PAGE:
Statement to the House Health ad Government Operations and Judiciary Committees
Re: House Bill 370—“End of Life Options Act”
Thursday, February 16, 2017
Madam Chair, Delegates, and fellow citizens, I am here today to oppose House Bill 370, the “End of Life Options Act”.
My name is Sheryl Grossman. I have a very rare, genetic condition called Bloom’s Syndrome, so rare in fact that I am the 72nd case ever recorded worldwide, historywide.
Back in the olden days when I was diagnosed Dr’s didn’t know much and they advised my parents that I wouldn’t live past 2, maybe 4 (it got longer every yr—I’m 41 now and they just throw up their hands and shake their heads). My parents were told I wouldn’t walk, talk, or amount to much. They were told they should just put me away as they were young and could have other children. Clearly, Dr.’s don’t know everything.
This bill before you depends on Dr.’s stating that someone has 6 months, or less to live, a prognosis that pretty much everyone agrees is impossibly hard to accurately predict. As a disabled person, this bill scares me even more because I know the societal barriers (stigma and discrimination) that we face. Our lives are often seen as being worse quality of life and less worthy than others. Dr.’s whole profession sees us as broken and something to be fixed, but often we can’t be (and don’t want to) be fixed.
Why does this bill scare me given this statement, let me give you a personal example. Bloom’s Syndrome results in my being prone to multiple cancers. During my 7th cancer, a stage IV lymphoma that had metastasized to form a solid tumour in my liver, the head of Johns Hopkins Cancer Psychiatric Department entered my room during treatment, when I was barely conscious, barely able to speak. She said, “you know, you don’t have to do this anymore. You have been through so much. You can stop at any time you know, it is ok. We can simply turn off the machines, or we can increase your pain meds—you’re 37 lbs, it won’t take long”. I gave the last of my conscious energy to screaming NO and trying to get her out of my room. On her way out she said “I don’t understand why you want to live like this, in and out of hospitals for years.”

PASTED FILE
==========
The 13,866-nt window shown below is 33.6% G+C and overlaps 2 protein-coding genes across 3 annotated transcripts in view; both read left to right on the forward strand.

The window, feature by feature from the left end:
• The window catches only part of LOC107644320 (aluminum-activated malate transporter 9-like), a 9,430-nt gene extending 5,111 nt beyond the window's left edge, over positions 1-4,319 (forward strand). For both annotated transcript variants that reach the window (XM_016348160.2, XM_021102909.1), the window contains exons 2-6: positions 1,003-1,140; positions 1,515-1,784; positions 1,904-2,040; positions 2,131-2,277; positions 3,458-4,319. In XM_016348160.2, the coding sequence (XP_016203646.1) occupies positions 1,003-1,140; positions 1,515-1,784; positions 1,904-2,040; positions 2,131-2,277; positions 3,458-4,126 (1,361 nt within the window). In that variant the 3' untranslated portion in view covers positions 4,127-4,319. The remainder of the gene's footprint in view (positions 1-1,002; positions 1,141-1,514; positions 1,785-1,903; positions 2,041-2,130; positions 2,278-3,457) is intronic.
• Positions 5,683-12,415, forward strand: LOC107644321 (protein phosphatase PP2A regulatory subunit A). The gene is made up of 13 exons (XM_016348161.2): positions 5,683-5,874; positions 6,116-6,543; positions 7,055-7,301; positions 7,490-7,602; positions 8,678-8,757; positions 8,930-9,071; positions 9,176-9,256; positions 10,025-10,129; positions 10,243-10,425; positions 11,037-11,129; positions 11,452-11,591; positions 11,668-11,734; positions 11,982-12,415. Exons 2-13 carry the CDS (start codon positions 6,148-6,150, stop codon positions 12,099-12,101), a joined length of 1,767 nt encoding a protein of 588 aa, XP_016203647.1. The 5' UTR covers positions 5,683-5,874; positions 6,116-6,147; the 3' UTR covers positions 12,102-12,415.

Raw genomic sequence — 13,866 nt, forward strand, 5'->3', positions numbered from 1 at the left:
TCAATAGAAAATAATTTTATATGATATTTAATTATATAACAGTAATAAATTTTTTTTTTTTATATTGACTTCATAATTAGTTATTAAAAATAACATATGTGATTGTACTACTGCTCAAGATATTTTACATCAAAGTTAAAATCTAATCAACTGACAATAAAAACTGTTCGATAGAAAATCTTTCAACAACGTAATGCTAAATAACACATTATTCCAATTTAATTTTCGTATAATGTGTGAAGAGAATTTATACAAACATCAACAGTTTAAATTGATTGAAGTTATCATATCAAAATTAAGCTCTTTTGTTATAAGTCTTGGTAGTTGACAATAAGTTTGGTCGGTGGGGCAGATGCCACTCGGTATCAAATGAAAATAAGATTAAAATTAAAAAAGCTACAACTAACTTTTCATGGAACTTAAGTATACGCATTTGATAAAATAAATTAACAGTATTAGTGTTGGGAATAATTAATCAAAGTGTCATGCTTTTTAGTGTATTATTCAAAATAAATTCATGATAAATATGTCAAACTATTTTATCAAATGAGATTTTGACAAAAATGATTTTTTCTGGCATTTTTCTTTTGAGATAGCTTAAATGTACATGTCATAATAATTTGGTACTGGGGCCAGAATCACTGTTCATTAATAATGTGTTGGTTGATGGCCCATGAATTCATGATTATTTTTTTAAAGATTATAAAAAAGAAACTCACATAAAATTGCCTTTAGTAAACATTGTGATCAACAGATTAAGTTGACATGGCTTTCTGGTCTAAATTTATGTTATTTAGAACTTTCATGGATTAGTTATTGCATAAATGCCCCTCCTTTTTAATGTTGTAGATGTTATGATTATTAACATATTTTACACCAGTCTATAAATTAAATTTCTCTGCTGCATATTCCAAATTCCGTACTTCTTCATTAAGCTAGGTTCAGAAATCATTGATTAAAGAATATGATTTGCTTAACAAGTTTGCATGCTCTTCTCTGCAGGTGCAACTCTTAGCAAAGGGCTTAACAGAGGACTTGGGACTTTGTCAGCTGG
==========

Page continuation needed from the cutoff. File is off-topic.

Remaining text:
The answer is because I love my life. Sure, there have been plenty of times I have been bent over an emesis bowl when I didn’t feel that way, but this is my life and I am worthy of it! It has been 3 ½ years and 2 cancers and 1 chemotherapy regimen since then and here I am before you, a happy 41 year old.
Ladies and gentlemen, I fear that if this law were on the books then, I wouldn’t still be here today. It is far too easy to coerce someone into thinking themselves a burden to medical care staff, or family members. It is far too easy to make us think that our care is costing too much and draining those around us. This bill does not provide for a mental health evaluation before the prescription of lethal medications which takes away the only protection against this thinking.
When others in society say they want to harm themselves, crisis intervention services are provided. As a former certified crisis worker, I can tell you that many call back months and even years later to thank us for the intervention.
Why should people with disabilities and medical conditions with less than 6 months to live be treated any differently? I fear that even with a psychiatric evaluation, if one gets a psychiatrist like I did, who doesn’t believe in the quality of our lives, people will still be encouraged to choose an early exit. We should be providing long term care services to help these individuals and their support networks, not methods to die. Please, vote no on House Bill 370.
This concludes my oral testimony. I am providing a longer written testimony with additional points. I am available for any questions you may have. Thank you for this opportunity.